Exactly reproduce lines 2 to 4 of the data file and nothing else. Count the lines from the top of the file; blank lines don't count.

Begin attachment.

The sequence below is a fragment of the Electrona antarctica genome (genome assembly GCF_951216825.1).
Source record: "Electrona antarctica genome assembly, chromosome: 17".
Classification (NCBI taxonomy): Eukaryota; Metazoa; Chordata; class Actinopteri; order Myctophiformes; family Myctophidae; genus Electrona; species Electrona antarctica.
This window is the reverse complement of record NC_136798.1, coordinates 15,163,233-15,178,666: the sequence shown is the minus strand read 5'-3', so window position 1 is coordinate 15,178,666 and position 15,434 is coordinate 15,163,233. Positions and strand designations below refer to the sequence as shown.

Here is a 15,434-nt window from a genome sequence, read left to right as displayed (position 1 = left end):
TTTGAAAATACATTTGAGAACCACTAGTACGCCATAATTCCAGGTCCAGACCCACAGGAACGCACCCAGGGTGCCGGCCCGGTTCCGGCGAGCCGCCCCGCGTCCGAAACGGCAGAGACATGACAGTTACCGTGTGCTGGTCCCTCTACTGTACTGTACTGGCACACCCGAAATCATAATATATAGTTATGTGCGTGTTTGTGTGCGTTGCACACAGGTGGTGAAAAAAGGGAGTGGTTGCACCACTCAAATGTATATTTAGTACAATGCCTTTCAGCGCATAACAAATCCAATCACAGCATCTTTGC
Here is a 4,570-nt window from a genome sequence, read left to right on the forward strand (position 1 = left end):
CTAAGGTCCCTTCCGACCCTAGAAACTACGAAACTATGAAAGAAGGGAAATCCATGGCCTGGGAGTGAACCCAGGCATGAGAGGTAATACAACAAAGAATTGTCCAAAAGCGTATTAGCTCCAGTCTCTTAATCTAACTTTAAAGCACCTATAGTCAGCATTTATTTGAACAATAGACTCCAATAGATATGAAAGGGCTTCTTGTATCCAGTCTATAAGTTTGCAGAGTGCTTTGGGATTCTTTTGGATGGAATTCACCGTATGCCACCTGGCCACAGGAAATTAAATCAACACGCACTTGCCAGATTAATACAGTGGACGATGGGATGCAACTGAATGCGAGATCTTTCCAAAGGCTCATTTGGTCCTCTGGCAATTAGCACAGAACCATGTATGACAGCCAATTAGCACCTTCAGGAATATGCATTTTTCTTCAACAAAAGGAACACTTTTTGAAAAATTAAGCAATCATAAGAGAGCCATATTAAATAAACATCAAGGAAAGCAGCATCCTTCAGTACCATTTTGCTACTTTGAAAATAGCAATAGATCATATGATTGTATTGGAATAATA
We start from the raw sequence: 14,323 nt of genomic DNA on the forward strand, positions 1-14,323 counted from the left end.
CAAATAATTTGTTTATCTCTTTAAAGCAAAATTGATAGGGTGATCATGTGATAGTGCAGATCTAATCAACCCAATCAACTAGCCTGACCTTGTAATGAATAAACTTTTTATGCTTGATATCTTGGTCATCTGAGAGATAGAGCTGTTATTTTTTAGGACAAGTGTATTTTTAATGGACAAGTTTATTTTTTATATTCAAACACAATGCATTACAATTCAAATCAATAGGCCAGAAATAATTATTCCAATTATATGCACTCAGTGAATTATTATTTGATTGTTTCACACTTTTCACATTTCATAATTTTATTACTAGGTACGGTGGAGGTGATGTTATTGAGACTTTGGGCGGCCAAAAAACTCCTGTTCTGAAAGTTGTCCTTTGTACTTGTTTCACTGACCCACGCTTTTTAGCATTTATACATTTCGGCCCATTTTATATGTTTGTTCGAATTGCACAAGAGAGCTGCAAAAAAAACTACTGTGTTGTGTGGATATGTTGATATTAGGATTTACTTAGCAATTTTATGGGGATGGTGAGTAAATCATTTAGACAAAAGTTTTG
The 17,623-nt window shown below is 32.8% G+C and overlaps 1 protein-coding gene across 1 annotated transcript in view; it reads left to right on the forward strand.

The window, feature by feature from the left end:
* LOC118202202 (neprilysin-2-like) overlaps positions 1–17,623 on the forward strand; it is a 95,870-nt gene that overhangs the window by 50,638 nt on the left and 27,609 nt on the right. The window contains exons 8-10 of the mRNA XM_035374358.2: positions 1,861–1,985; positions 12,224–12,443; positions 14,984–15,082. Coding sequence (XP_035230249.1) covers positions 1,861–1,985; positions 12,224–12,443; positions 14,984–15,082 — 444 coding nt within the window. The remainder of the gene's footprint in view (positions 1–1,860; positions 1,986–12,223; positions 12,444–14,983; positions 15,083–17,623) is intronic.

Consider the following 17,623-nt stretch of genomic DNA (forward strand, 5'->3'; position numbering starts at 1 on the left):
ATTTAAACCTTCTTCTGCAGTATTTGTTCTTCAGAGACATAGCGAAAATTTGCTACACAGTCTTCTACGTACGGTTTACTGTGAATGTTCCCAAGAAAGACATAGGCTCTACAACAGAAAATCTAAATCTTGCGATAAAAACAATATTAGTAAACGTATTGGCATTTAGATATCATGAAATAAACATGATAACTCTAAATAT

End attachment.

Source record: "Electrona antarctica genome assembly, chromosome: 17".
Classification (NCBI taxonomy): Eukaryota; Metazoa; Chordata; class Actinopteri; order Myctophiformes; family Myctophidae; genus Electrona; species Electrona antarctica.
This window is the reverse complement of record NC_136798.1, coordinates 15,163,233-15,178,666: the sequence shown is the minus strand read 5'-3', so window position 1 is coordinate 15,178,666 and position 15,434 is coordinate 15,163,233. Positions and strand designations below refer to the sequence as shown.